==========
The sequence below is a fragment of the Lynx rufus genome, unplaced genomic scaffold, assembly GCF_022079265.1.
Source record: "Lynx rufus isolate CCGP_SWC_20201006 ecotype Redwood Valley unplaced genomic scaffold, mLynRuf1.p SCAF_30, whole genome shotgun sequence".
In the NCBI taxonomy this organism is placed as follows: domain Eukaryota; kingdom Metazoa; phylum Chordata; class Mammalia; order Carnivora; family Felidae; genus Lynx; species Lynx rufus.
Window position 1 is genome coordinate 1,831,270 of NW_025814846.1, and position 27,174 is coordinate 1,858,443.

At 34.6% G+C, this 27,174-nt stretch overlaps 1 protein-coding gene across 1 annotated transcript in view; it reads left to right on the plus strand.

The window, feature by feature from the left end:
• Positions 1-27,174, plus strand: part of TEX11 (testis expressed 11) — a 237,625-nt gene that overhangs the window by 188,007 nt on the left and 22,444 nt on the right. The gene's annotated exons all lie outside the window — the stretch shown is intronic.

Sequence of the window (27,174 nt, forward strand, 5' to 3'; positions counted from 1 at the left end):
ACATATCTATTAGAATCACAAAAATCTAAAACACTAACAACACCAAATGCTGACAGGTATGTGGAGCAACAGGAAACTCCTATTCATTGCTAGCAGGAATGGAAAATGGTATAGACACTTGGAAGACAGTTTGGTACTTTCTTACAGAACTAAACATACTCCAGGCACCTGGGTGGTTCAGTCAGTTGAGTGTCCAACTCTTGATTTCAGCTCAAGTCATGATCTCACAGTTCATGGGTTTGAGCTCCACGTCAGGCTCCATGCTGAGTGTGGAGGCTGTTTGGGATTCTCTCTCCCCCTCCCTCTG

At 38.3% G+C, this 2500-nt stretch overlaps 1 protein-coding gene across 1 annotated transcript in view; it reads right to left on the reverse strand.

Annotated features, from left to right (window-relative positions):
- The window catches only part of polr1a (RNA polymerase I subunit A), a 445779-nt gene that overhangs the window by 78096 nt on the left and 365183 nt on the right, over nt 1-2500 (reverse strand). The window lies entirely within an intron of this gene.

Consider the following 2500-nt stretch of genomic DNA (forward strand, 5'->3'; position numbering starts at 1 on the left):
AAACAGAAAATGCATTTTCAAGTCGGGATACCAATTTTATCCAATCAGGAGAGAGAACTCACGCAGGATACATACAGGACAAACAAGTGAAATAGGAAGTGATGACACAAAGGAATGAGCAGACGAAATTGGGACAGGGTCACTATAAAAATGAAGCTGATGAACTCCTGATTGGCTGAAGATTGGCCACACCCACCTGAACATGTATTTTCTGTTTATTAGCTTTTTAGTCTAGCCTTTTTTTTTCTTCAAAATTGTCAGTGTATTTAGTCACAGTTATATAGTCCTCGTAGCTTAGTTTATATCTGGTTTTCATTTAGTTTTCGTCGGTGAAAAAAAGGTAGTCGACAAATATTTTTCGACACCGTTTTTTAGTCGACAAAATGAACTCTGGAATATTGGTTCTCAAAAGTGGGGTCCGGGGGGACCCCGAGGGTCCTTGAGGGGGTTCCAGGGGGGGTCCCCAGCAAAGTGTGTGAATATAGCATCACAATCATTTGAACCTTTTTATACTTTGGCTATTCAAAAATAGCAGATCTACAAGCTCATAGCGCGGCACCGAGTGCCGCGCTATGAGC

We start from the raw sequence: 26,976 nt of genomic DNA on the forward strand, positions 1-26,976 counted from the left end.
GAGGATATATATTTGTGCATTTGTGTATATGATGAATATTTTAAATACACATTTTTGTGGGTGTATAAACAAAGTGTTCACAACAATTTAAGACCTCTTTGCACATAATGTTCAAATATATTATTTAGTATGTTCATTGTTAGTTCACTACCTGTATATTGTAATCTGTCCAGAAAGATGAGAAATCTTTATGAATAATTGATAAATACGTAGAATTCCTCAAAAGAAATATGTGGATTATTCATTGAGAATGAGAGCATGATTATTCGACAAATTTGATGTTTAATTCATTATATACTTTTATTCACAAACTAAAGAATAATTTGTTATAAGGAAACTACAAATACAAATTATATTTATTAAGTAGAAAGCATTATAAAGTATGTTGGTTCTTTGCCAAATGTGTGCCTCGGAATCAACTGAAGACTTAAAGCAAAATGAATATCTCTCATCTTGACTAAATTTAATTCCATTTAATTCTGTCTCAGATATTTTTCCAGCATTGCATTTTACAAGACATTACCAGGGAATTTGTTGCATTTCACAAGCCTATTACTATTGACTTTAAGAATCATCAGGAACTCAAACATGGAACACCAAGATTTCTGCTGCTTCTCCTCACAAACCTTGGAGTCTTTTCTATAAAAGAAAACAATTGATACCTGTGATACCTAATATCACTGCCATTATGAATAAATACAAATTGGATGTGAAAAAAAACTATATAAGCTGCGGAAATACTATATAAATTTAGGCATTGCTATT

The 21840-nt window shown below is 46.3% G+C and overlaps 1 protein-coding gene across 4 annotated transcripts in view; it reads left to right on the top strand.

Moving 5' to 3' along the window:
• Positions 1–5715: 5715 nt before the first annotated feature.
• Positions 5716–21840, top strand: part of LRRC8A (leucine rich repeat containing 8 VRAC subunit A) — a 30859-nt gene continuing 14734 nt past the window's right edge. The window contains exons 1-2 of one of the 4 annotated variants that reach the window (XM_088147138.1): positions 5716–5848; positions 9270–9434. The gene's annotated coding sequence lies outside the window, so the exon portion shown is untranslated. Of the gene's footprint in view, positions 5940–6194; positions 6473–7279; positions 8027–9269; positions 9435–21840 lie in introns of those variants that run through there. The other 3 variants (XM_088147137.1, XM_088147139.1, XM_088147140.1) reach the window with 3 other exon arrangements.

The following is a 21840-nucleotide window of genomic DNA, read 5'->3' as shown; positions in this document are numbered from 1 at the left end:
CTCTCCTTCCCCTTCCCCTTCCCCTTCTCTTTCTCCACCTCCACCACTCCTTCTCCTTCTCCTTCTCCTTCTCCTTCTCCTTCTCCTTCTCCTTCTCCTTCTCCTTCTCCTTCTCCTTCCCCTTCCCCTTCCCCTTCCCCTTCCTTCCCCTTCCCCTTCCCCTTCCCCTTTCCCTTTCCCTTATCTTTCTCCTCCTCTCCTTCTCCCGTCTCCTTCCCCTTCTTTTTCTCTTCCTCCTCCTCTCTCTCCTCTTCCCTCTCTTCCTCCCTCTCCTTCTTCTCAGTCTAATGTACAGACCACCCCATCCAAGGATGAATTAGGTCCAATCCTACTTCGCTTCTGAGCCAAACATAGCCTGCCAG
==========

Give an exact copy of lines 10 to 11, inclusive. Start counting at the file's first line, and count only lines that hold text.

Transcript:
At 38.3% G+C, this 2500-nt stretch overlaps 1 protein-coding gene across 1 annotated transcript in view; it reads right to left on the reverse strand.

Annotated features, from left to right (window-relative positions):